Film: Hell or High Water (2016)
Stars: Jeff Bridges, Chris Pine, Ben Foster, Gil Birmingham
Director: David Mackenzie
Oscar History: 4 nominations (Best Picture, Editing, Original Screenplay, Supporting Actor-Jeff Bridges)
Snap Judgment Ranking: 4/5 stars
(Spoilers Ahead) Hell or High Water features that rethinking of the classic western. It borrows in many ways from No Country for Old Men, particularly in the way that it frames Texas as an almost alien landscape, foreign to anyone that doesn't call it home (Giles Nuttgens should send Roger Deakins a thank you note if he wins more work for this, which he should). The film follows two brothers, Toby (Pine), level-headed and pragmatic, and Tanner (Foster), risky and erratic. They are robbing a series of banks, all connected to the same company that is trying to foreclose on their ranch, and are being tracked by an aging pair of rangers Hamilton (Bridges) and Parker (Birmingham) who are relatively light-hearted about the deeds, until they begin to turn deadly in an extended shootout sequence, with both Tanner and Parker getting killed, but not before Toby is able to get away and complete the crime, winning back his ranch and estranged ex-wife & children in the process. The film ends with Hamilton and Toby getting into a bit of a verbal threat match, though subdued since Toby's sons are nearby, promising that someday soon they will meet, and likely one of them will die in the process.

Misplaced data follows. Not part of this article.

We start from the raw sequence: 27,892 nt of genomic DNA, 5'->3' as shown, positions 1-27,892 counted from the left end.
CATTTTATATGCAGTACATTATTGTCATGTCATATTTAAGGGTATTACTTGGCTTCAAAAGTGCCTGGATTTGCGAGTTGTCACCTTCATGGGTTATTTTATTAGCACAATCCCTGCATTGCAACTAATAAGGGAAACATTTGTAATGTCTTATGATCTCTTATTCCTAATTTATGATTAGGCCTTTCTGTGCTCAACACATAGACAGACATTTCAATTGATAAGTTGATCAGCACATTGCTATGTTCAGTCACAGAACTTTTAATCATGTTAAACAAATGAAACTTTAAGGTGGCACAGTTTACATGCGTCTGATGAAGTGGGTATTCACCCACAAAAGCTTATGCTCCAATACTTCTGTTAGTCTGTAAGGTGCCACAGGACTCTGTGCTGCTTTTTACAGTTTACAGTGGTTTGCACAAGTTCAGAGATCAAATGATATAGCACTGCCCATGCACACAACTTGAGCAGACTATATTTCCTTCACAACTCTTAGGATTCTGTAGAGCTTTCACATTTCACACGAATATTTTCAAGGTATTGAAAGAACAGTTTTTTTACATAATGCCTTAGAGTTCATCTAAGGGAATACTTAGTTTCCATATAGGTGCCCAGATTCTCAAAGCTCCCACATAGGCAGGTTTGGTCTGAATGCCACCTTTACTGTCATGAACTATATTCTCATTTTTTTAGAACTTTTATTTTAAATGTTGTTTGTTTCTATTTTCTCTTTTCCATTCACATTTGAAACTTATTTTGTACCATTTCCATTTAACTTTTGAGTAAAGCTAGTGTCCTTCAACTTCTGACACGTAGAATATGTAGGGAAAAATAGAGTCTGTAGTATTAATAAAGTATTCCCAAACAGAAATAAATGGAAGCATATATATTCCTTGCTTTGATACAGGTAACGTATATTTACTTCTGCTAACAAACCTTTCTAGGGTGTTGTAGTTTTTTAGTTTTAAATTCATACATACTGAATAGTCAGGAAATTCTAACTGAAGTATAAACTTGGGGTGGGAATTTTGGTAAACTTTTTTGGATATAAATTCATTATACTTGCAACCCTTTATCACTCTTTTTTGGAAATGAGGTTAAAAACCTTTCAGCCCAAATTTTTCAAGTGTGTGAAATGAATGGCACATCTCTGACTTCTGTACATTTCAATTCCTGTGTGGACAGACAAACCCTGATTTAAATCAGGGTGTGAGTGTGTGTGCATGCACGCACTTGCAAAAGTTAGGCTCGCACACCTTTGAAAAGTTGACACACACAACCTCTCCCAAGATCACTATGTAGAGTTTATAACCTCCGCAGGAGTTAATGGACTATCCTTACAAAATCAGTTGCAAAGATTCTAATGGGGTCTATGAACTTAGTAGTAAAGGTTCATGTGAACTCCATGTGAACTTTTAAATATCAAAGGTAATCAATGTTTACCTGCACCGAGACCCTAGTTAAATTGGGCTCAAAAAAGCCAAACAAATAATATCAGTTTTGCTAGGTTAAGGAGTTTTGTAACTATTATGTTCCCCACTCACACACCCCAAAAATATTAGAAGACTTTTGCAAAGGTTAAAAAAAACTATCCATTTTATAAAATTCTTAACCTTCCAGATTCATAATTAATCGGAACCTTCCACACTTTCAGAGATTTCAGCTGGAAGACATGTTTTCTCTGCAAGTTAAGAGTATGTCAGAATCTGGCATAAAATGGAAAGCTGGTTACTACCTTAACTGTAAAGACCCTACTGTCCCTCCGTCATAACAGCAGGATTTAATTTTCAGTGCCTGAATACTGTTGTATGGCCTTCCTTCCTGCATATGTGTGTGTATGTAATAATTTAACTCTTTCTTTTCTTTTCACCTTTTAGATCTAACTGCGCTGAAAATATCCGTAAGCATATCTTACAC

The film is well-crafted and actually quite strong, living up to the reviews which promised a fine experience. The movie is occasionally predictable, particularly once we get toward the end (it's clear that final bank robbery is going to go poorly, and that both Parker and Tanner are going to die before the film is up), but it's well-modulated and usually simmers at the perfect boil, making this western a thriller where you aren't quite sure how Toby specifically will get away with the crime, and whether he'll be happy or sad with the results (the film ends with Toby not sure of that either, but not in a way that feels unfulfilling).
The film's actors are all uniformly strong. Jeff Bridges may well get an Oscar nomination for his work here, and though it's the sort of thing Bridges can do in his sleep, there are moments (particularly that final sequence with Pine, which is dynamite-it always helps my critical opinion when a movie has a great ending), when you see the master class in acting that he's been for all of these years. Pine continues to deliver on the promise he had in Into the Woods; it's nice that, even though he's now found promise in comedy, he's not entirely willing to abandon drama ala Jon Hamm, another ridiculously handsome man who seems to be able to do both. I was initially a bit flummoxed by his appeal, but he's grown on me and seems to genuinely want to be a better actor than I first assumed he would be. Ben Foster, one of those unsung heroes of character acting who will eventually win a Best Supporting Actor Oscar (ala JK Simmons), is also great, though nowhere near his western perfection in 3:10 to Yuma.
All-in-all, this is one of the better films I've seen in 2016, and definitely worth checking out. If you've already gone there, share your thoughts in the comments. Do you enjoy the western renaissance the past ten years have brought? Do you also agree that Chris Pine is continually growing as a screen presence? And how rocking was this film's soundtrack?